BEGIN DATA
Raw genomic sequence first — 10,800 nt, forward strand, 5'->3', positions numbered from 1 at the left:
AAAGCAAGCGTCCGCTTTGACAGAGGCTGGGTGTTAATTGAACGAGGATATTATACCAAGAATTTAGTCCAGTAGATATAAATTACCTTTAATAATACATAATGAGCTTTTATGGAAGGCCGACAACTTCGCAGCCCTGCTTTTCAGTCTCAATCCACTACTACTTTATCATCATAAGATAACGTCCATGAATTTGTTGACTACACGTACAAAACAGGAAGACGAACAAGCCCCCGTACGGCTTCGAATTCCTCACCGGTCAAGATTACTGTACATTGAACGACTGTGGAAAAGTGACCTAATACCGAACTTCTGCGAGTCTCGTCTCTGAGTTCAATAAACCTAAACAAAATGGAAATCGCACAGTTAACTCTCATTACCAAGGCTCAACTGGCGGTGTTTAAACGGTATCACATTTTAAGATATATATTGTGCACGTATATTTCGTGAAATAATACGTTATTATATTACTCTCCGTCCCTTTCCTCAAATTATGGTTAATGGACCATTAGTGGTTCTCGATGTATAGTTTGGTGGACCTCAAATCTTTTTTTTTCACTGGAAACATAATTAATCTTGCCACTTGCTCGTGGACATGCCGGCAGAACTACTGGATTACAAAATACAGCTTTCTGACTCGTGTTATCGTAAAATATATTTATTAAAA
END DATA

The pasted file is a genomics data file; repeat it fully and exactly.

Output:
Raw genomic sequence first — 10,800 nt, forward strand, 5'->3', positions numbered from 1 at the left:
AAAGCAAGCGTCCGCTTTGACAGAGGCTGGGTGTTAATTGAACGAGGATATTATACCAAGAATTTAGTCCAGTAGATATAAATTACCTTTAATAATACATAATGAGCTTTTATGGAAGGCCGACAACTTCGCAGCCCTGCTTTTCAGTCTCAATCCACTACTACTTTATCATCATAAGATAACGTCCATGAATTTGTTGACTACACGTACAAAACAGGAAGACGAACAAGCCCCCGTACGGCTTCGAATTCCTCACCGGTCAAGATTACTGTACATTGAACGACTGTGGAAAAGTGACCTAATACCGAACTTCTGCGAGTCTCGTCTCTGAGTTCAATAAACCTAAACAAAATGGAAATCGCACAGTTAACTCTCATTACCAAGGCTCAACTGGCGGTGTTTAAACGGTATCACATTTTAAGATATATATTGTGCACGTATATTTCGTGAAATAATACGTTATTATATTACTCTCCGTCCCTTTCCTCAAATTATGGTTAATGGACCATTAGTGGTTCTCGATGTATAGTTTGGTGGACCTCAAATCTTTTTTTTTCACTGGAAACATAATTAATCTTGCCACTTGCTCGTGGACATGCCGGCAGAACTACTGGATTACAAAATACAGCTTTCTGACTCGTGTTATCGTAAAATATATTTATTAAAA